A review of the Netflix & Dreamworks reimagining of She-Ra and the Princesses of Power – 6/5 stars, because I can do that.
On November 13th She-Ra and the Princesses of Power, a reboot of a 1986 show of the same name, was released by streaming service Netflix. The original series was created in part by Mattel in an effort to sell toys, but was also created as a partner to He-Man and the Masters of the Universe. This time around, She-Ra shares a much more important message: representation.
She-Ra, created by the amazingly talented and queer Noelle Stevenson has brought a wealth of diverse and loveable characters to the screen. First of all, we should talk about the characters Adora and Catra, childhood best friends who grew up together in the Horde, a group of soldiers tasked with a mission of destroying the princesses, who are painted as terrible people; and Adora believes that they are a group that deserves to be taken out. After all, this is what she’s learned over the course of her entire life. Adora ventures out into the world outside of the Horde and finds something she didn’t expect: the princesses aren’t scary at all. And the Horde, well, they’re actually the real bad guys. With this information in mind, Adora can’t go back to her old life with the Horde, and finds a magical sword, that allows her to transform into Princess She-Ra.
Meanwhile, Catra remains at the Horde, and the two of them grow further apart as the season moves forward. In the first episode, we also meet Glimmer and Bow. Glimmer is a princess who has the ability to teleport, which leads me to another thing I love about this show: none of the characters fit a typical mold — no one is “normal” or stereotypical. Glimmer is short and plump, an accurate representation of human beings in the real world. Bow, Glimmer’s best friend is a black man who doesn’t fit society’s binary gender roles. When it comes to Adora and Catra, these childhood best friends definitely have a future as being more than just friends. Another favorite character of mine is Scorpia, voiced by Lauren Ash. She’s a queer princess turned Horde soldier, and she’s amazing. While she’s on the antagonist’s side, we still get to see a loving, nurturing side to her, giving her character the depth it deserves. She-Ra shows queer and diverse characters on both sides of the fight. Good and evil. It’s awesome to see the representation in every aspect of the show. The “evil” characters aren’t the only ones who are diverse. Everyone is.
The show employs not only a diverse set of characters, but a diverse cast, as well. As mentioned above, showrunner and creator Noelle Stevenson is queer, and the actresses who voices Adora, Aimee Carrero, is Latina.
The best part of this show is the way that they handle their diverse characters. Nothing about who they are is explained or linged upon to make make sense to the less diverse members of the audience, establishing a new normal. Each character is simply treated as normal. There are no questions of, “Oh, is that person gay?” or “Why is this person different?” There are no explanations. While this can lead to some confusion within the fan base, I think it’s a good way to paint characters on the screen in order to normalize them to audiences. In the real world, queer people (or anyone on the LGBTQIA spectrum) don’t show up with an explanation of who they are, they just are. And while there are people who like to question queer people about why they are who they are, it isn’t the responsibility of queer people to explain themselves to heteronormative or cisgender audiences. This aberrant component of ‘we’re here, we’re queer, get used to it’ isn’t something I’ve ever seen reflected accurately in fiction before, and it was a pleasant surprise while watching this show.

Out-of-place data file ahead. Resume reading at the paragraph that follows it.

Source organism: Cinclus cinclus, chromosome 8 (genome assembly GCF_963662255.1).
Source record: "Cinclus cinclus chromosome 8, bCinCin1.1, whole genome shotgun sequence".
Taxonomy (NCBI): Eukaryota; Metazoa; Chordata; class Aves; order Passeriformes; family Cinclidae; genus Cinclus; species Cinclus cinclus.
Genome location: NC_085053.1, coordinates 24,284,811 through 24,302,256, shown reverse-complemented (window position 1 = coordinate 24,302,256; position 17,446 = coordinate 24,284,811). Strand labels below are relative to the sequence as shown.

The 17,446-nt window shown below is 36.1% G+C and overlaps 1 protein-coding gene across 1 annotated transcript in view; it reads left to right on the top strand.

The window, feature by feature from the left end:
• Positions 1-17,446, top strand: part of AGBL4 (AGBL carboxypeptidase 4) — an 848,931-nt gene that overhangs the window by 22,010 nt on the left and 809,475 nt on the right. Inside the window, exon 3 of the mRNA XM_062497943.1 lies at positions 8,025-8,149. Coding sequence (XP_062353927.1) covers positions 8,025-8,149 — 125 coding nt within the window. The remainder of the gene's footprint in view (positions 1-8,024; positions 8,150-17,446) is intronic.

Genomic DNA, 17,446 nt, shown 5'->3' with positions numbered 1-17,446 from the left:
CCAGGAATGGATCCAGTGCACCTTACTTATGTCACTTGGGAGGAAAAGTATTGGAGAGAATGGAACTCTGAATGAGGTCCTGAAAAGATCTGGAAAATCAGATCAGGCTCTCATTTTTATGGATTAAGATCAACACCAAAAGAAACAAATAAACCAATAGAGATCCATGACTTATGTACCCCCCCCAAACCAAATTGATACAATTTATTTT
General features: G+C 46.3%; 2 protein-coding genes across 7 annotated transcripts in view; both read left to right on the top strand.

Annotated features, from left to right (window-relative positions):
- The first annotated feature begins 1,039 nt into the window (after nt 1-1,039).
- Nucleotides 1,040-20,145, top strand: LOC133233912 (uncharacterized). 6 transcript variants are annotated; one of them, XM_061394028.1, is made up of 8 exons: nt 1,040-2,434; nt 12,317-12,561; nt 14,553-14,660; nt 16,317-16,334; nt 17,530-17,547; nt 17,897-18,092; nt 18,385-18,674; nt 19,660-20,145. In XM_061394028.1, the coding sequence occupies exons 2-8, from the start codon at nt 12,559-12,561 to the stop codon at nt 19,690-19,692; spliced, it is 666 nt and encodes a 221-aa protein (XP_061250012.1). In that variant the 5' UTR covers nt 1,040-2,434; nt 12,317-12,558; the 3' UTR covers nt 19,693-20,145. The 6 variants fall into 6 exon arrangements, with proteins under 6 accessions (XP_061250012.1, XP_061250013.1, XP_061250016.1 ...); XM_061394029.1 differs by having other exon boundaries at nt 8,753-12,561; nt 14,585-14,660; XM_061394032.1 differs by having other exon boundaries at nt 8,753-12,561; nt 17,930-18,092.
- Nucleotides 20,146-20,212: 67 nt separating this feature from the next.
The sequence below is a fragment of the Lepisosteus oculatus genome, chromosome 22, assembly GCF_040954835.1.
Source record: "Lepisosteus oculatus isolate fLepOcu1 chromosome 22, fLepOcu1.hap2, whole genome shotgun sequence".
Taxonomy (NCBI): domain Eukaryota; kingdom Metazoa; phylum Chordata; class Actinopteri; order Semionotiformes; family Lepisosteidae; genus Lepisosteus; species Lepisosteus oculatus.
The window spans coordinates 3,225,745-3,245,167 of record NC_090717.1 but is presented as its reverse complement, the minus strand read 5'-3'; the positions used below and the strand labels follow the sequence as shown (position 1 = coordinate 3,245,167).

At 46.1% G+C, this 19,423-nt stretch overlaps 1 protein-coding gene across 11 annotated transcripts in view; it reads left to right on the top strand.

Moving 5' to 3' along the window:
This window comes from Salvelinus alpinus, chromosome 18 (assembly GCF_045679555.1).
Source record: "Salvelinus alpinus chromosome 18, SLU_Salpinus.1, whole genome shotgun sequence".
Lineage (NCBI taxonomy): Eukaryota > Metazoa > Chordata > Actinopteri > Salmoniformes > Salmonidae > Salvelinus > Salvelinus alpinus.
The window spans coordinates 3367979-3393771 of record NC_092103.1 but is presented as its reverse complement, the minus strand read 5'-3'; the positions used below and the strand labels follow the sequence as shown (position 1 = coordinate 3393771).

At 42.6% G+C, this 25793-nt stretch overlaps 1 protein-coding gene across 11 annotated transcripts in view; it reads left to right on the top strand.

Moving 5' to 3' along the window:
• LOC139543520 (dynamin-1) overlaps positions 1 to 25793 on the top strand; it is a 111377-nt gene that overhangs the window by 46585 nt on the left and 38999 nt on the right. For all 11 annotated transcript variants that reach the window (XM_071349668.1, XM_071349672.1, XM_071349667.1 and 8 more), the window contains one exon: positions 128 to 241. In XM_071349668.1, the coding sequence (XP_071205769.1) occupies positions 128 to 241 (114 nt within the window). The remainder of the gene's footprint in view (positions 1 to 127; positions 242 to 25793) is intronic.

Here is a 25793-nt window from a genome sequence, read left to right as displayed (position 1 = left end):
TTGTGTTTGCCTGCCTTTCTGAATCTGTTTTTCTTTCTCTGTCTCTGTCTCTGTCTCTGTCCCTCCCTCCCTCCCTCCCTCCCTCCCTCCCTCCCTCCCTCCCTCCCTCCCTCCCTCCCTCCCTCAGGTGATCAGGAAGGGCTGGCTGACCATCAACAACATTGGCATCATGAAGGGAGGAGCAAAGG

While She-Ra is incredibly enjoyable for adults (I loved every minute of it), it is, of course, geared more toward children. And while I’m no expert on children, I think that the inclusion of diverse characters without making a big deal of their sexuality or disregard for stereotypical gender roles is a great way for children to realize that these people really are normal. In fact, normalizing queerness in this way and planting those ideas in children’s heads at a young age eliminates the need to pose the question later down the road at all. It’s something I wish I’d had growing up, and it’s a great step toward clearing a path for diverse characters in all types of fiction.
The reason it’s so important to have these types of characters in fiction is because it gives children (and even adults) a chance to see characters like them on their screens and how, in spite of their differences, all people are generally same at their core. This show will be vital to queer children everywhere struggling to understand and express their identities, and it will finally give them a chance to see themselves as accepted by society.
While the show is deep and meaningful, it’s also incredibly fun. It made me laugh, think, and cry within a span of only twelve episodes. I’ve never really been one to get attached to cartoon characters, but I’m genuinely interested in where Stevenson decides to take this show in the next season. If you watched She-Ra and enjoyed it, I highly suggest you check out some of the other things Stevenson has worked on, including Lumberjanes, her graphic novel. And if you haven’t checked out She-Ra, definitely get on it. Though I warn you, it will break your queer heart.